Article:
Our last Movie Night, in May, was a Girls’ Power Night. We loved the first Wonder Woman movie and were eager to see “Wonder Woman 1984”. About “Birds of Prey” and “Charlie’s Angels”, I’d heard mostly good things on Facebook so we were eager to see those, too. A good movie night was had by all, with some disappointment along the way.

The first Wonder Woman was helmed by writer-director Patty Jenkins and WW84 was, too. The first WW was fresh and action-packed with the gorgeous Gal Gadot.

This time Patty Jenkins is listed first as the screenwriter, on the next line Geoff Johns, and on the next line Dave Callaham, joined by “&”. When you have a screen collaboration by two (or more) writers, you will see the names on one line joined by an “and”. The separate lines for the names and the “&” means the subsequent writers added enough, or changed the first script enough, to warrant screen credit.

In other words, there were three iterations of the screenplay. Jenkins should have hired a fourth writer, a strict script doctor, for a fourth iteration to kill some of her darlings.

Because after the dynamic opening—a past-history sequence showing Diana in a competition as a child, and a present sequence, showing glimpses of Wonder Woman taking care of a present-day crisis—the film slows to a crawl (like “Tenet” in my previous film review).

As usual, you can read the whole plot on Wikipedia—I won’t reprise it here—but the problem is too many subplots. Unconvincing subplots. The main premise focuses on the Dreamstone, an ancient artifact with the power to grant one person one wish. Many critics have pointed out this is a cliché, but I was willing to consider the premise. (A missed opportunity: when Maxwell steals the Dreamstone, there is a large ring that once held the stone with writing inside. WW should have slipped on the ring as a bracelet and gotten more powers. That didn’t happen.)

Sadly, the twists and turns of the premise turn out to be not so twisty. Diana (WW) wishes for a deceased lover. The romance premise keeps her in civilian clothes and passive for most of the movie. And presents one controversial problem—her dead lover reincarnates into a presently living man. Some critics point out that the scene of Diana having sex with her dead lover is rape of the living man. That doesn’t bother me so much (sorry, guys) as the trope of body-switching. I wish it had been done better.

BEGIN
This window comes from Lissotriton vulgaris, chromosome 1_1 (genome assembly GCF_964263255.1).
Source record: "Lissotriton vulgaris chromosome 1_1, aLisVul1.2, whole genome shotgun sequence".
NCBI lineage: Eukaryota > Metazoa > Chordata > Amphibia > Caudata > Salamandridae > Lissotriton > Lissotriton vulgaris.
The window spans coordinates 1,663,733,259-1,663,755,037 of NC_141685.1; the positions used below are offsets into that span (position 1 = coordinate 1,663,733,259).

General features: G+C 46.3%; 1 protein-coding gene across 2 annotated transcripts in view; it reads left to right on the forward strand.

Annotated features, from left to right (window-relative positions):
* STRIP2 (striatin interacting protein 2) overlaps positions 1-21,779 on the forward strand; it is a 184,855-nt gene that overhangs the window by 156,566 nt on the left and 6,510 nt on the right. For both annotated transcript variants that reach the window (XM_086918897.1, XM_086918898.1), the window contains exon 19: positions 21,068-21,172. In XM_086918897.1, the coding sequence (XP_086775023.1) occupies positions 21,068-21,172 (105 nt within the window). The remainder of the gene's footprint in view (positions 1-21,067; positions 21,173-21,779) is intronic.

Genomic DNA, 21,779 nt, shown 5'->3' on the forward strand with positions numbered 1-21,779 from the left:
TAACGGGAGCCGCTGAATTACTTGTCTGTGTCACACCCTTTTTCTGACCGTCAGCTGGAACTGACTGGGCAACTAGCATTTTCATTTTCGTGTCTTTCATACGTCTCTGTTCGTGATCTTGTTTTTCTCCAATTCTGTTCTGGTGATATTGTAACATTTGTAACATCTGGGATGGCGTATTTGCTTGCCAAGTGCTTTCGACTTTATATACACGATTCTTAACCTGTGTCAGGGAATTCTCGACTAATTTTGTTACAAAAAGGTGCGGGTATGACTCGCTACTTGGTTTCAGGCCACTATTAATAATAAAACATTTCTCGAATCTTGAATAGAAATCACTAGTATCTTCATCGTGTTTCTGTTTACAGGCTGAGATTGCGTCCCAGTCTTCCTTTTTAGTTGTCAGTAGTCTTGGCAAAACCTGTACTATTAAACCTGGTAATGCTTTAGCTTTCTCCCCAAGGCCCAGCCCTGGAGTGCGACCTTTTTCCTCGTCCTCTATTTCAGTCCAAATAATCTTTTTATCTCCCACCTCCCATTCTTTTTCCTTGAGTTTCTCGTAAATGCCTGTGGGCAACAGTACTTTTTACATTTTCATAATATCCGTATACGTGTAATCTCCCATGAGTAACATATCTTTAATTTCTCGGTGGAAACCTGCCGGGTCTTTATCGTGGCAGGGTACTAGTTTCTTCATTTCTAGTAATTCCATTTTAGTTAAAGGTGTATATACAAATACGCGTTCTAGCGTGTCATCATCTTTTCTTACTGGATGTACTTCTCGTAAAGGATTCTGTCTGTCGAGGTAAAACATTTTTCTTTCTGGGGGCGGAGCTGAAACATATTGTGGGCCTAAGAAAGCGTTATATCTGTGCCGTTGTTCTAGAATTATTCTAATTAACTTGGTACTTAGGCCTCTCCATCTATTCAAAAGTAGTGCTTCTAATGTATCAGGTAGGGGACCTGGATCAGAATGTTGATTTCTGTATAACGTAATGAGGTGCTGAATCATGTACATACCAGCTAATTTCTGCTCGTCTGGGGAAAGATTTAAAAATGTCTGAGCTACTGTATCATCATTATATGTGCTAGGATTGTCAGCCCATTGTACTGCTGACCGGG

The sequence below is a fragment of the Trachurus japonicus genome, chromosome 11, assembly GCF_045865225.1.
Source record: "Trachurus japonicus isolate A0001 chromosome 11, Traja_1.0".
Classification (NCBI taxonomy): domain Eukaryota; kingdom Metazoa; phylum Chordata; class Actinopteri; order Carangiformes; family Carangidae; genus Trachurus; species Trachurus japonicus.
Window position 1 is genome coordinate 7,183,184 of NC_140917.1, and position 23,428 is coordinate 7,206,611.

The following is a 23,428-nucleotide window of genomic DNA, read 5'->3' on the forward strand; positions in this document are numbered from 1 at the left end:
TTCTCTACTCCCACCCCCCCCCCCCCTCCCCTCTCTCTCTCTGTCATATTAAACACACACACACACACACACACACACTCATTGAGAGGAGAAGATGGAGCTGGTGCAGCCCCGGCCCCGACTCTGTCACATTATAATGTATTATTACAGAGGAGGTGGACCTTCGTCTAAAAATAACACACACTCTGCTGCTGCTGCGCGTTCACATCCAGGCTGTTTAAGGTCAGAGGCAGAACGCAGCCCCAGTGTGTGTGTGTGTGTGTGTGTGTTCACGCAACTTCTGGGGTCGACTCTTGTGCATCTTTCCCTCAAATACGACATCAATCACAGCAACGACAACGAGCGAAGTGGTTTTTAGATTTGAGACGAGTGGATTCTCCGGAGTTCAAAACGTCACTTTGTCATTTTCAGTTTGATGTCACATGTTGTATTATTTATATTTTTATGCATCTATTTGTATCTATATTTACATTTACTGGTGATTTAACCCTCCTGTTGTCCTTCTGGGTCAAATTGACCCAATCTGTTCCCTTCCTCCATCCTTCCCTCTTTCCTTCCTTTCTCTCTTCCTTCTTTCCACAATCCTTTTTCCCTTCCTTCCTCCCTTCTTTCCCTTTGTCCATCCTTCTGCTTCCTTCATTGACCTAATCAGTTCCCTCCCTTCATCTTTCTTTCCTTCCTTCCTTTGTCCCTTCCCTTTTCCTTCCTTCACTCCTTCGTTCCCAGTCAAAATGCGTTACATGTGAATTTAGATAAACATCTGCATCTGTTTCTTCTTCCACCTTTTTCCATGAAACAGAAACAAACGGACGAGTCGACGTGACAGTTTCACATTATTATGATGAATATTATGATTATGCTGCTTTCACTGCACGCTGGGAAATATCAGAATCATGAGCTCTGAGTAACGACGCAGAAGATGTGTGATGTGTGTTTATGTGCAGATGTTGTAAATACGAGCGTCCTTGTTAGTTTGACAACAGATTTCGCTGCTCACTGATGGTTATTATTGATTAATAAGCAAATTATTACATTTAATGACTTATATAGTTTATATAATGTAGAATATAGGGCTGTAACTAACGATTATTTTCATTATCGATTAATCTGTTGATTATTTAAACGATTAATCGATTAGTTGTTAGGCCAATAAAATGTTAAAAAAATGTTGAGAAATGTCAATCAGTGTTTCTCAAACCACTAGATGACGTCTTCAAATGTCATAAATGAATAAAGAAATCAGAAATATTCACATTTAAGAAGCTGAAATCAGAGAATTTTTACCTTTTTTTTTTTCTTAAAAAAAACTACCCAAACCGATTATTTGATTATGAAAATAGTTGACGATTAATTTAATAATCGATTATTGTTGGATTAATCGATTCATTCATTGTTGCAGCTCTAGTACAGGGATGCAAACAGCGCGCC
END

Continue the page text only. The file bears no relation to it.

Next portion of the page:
The subplot of the “cheetah woman” left me queasy.

Tom said he didn’t like seeing Diana cry or Wonder Woman beaten up.

The scenes of the failed entrepreneur, Maxwell, wanting his young son’s love were unconvincing. The son doesn’t resemble Maxwell—with the mother lacking, a serious casting mistake.

We (correctly) guessed the ending about half an hour to forty-five minutes before the film finished. I shouted at the screen, “Get on with it! Don’t drag it out!” The director didn’t get on with it, she dragged it out. Sigh.

According to The Hollywood Reporter, WW84 “underperformed” in the international BO, even considering the pandemic. THR also reports that a third WW movie is underway. Let’s hope Patty Jenkins hires that script doctor this time.

Recommended only for fans of Wonder Woman. The nice homage to a Wonder Woman Past midway through the credits was a nice touch.

Next up, “Birds of Prey (and the Fantabulous Emancipation of One Harley Quinn) with Margot Robbie as the title character showing off a zany side of her acting that didn’t manifest in “Once Upon A Time in Hollywood”.

The film is based on a cartoon and, probably appropriately, is cartoonish, gangsterish, and super-violent. As usual, you can look up the full plot on Wikipedia. Midway through the plot, though, the story gets serious and involves some bonding friendship, much to the film’s credit. The story pretty much stays focused on the main plot.

The “Birds of Prey” vigilante group of kick-ass women is formed at the very end, opening the way to a sequel.

Some critics loved it, some hated it. The film underperformed at the international BO, not earning back its budget.

Recommended only for fans of super-violent cartoon movies. We sort of liked it.

Last up, “Charlie’s Angels” (2019). This is another vigilante women’s group pioneered on television in the late Sixties and Seventies.

In this iteration, the three leads are very appealing and the main thriller plot stays on focus. The film has described as an “action-comedy”.

As usual, you can read the entire plot on Wikipedia. I won’t reprise it here.

There is plenty of female braininess, female physical power, and female bonding.

There is even a huge surprise twist at the end, which WW84 and Birds of Prey lacked.

Of the three films, this was the best.

Recommended for fans of female-centered, action films.

So there you have it, my friends. An enjoyable Movie Night was had by all.

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